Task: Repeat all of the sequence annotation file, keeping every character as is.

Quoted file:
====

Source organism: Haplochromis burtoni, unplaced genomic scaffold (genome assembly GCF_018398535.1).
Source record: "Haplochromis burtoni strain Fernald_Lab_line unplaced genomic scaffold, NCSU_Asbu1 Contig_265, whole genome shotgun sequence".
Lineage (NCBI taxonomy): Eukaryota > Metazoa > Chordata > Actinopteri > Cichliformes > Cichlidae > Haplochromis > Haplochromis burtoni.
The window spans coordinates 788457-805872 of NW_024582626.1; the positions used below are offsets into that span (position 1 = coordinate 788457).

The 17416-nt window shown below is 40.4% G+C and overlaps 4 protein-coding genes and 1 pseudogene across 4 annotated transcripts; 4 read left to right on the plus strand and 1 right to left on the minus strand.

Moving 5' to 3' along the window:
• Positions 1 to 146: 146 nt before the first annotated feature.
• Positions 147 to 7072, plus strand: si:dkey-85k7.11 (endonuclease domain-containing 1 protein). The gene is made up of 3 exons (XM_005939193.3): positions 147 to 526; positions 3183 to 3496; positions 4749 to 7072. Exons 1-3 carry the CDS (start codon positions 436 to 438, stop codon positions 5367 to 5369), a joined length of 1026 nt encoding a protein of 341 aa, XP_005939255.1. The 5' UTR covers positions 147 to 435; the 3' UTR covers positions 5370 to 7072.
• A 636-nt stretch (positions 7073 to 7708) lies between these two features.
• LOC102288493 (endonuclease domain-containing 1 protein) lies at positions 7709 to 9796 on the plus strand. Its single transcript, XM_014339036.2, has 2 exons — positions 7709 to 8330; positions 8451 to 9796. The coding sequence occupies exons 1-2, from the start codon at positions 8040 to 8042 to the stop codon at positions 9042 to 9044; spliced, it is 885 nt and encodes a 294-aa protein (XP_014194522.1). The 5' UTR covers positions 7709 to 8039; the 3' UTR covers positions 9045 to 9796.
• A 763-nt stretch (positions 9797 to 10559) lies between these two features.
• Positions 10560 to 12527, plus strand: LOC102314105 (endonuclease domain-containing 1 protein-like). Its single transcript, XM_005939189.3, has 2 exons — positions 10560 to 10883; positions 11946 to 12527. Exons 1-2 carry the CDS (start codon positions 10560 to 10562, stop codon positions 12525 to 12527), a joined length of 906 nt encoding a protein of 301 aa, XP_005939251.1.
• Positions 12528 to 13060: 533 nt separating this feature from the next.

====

Source organism: Haplochromis burtoni, unplaced genomic scaffold (genome assembly GCF_018398535.1).
Source record: "Haplochromis burtoni strain Fernald_Lab_line unplaced genomic scaffold, NCSU_Asbu1 Contig_265, whole genome shotgun sequence".
Lineage (NCBI taxonomy): Eukaryota > Metazoa > Chordata > Actinopteri > Cichliformes > Cichlidae > Haplochromis > Haplochromis burtoni.
The window spans coordinates 788457-805872 of NW_024582626.1; the positions used below are offsets into that span (position 1 = coordinate 788457).

The 17416-nt window shown below is 40.4% G+C and overlaps 4 protein-coding genes and 1 pseudogene across 4 annotated transcripts; 4 read left to right on the plus strand and 1 right to left on the minus strand.

Moving 5' to 3' along the window:
• Positions 1 to 146: 146 nt before the first annotated feature.
• Positions 147 to 7072, plus strand: si:dkey-85k7.11 (endonuclease domain-containing 1 protein). The gene is made up of 3 exons (XM_005939193.3): positions 147 to 526; positions 3183 to 3496; positions 4749 to 7072. Exons 1-3 carry the CDS (start codon positions 436 to 438, stop codon positions 5367 to 5369), a joined length of 1026 nt encoding a protein of 341 aa, XP_005939255.1. The 5' UTR covers positions 147 to 435; the 3' UTR covers positions 5370 to 7072.
• A 636-nt stretch (positions 7073 to 7708) lies between these two features.
• LOC102288493 (endonuclease domain-containing 1 protein) lies at positions 7709 to 9796 on the plus strand. Its single transcript, XM_014339036.2, has 2 exons — positions 7709 to 8330; positions 8451 to 9796. The coding sequence occupies exons 1-2, from the start codon at positions 8040 to 8042 to the stop codon at positions 9042 to 9044; spliced, it is 885 nt and encodes a 294-aa protein (XP_014194522.1). The 5' UTR covers positions 7709 to 8039; the 3' UTR covers positions 9045 to 9796.
• A 763-nt stretch (positions 9797 to 10559) lies between these two features.
• Positions 10560 to 12527, plus strand: LOC102314105 (endonuclease domain-containing 1 protein-like). Its single transcript, XM_005939189.3, has 2 exons — positions 10560 to 10883; positions 11946 to 12527. Exons 1-2 carry the CDS (start codon positions 10560 to 10562, stop codon positions 12525 to 12527), a joined length of 906 nt encoding a protein of 301 aa, XP_005939251.1.
• Positions 12528 to 13060: 533 nt separating this feature from the next.